February 14, 2013
On Tuesday night, President Obama delivered his fifth State of the Union address. During the speech, he recommended several changes to higher education, particularly with regards to affordability and career preparation.
As stated in The Chronicle of Higher Education, Obama called for a reform of the Higher Education Act. In his proposal, Obama called for colleges' federal aid to be dependent upon whether they are able to keep tuition costs in check for students. Colleges that make their education more affordable for students would receive more federal dollars, while institutions that do not reign in their tuition would receive fewer. He also revealed the release of a College Scorecard that helps students and parents "compare schools based on a simple criterion -- where you can get the most bang for your educational buck."
In the Republican response to the President's speech, Florida senator and Tea Party member Marco Rubio elaborated on the subject of college costs. He advised amending the federal student aid system to provide more funds for online programs and competency-based courses. Rubio stated, "I believe in federal financial aid. I couldn't have gone to college without it. But it's not just about spending more money on these programs; it's also about strengthening and modernizing them." Rubio also proposed greater disclosures regarding student debt so that students are better informed about the advantages and costs of their loans.
U.S. News & World Report noted that Obama's higher education proposals are a part of a larger initiative to increase economic opportunity and job creation in the U.S. The President emphasized the importance of higher education for this plan, stating, "It's a simple fact: the more education you have, the more likely you are to have a job." Increasing individuals' access to college, however, was not the only education goal that Obama addressed. As discussed in The Wall Street Journal, Obama also stressed the need to "redesign America's high schools so they better equip graduates for the demands of a high-tech economy." He put forward an initiative for high schools to concentrate more on STEM subjects (science, technology, engineering, and math) and form partnerships with colleges and employers. U.S. News & World Report quoted Obama's mention of one particular school that exemplifies the latter initiative: "At schools like P-Tech in Brooklyn, a collaboration between New York Public Schools, the City University of New York, and IBM, students will graduate with a high school diploma and an associate degree in computers or engineering."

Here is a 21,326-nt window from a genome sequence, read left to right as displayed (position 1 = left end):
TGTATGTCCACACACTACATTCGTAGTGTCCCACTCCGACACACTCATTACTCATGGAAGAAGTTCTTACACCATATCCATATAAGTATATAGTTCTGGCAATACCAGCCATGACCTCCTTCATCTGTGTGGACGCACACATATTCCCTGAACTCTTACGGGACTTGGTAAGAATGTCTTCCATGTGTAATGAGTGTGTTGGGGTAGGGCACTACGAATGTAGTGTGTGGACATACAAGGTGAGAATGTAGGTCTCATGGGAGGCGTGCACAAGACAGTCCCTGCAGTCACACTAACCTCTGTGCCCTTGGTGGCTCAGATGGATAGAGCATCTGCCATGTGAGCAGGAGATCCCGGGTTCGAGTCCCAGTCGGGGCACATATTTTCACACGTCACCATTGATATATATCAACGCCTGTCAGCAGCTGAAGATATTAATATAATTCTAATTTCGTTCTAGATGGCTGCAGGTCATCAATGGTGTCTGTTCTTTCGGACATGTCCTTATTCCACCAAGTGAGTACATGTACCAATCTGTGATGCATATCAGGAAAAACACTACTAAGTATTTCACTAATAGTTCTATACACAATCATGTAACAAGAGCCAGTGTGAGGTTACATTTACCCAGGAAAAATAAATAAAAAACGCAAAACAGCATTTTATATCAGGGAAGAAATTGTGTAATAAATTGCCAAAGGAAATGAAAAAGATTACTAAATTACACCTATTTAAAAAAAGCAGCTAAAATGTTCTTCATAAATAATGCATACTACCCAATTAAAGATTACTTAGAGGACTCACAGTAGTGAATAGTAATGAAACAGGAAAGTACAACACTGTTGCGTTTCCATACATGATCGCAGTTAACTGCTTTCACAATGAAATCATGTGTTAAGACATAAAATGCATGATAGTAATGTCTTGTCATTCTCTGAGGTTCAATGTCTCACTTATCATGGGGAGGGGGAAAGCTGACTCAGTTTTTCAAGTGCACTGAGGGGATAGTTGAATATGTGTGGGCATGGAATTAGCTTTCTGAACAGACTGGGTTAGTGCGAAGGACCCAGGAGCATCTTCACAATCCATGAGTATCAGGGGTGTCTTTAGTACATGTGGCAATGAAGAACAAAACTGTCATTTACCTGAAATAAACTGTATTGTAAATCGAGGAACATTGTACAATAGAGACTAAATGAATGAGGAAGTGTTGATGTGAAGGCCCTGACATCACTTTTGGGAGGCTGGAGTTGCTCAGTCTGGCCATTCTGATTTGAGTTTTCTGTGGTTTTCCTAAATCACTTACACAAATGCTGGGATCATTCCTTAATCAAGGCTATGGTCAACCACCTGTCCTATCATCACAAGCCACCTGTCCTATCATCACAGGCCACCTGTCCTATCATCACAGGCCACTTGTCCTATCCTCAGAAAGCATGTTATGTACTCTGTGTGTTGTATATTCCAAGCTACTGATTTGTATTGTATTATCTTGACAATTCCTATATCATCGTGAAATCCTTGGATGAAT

As Obama emphasized in his speech, not only do we need to lower the cost of attaining an education, but we must also improve the quality of education nationwide. U.S. News & World Report summed up the President's goal for education in a quote from his speech: "To grow our middle class, our citizens must have access to the education and training that today's jobs require. But we also have to make sure that America remains a place where everyone who's willing to work hard has the chance to get ahead."
Compiled by Aneesha Jhingan
"In State of the Union, Closer Ties Between Education, Job Readiness," blogs.wsj.com, February 13, 2013, Lauren Weber
"Obama Puts Federal Weight Behind Calls for College Affordability," chronicle.com, February 12, 2013, Kelly Field
"State of the Union 2013: President Obama Supports Quality Education at Affordable Costs," usnewsuniversitydirectory.com, February 13, 2013, Erin Palmer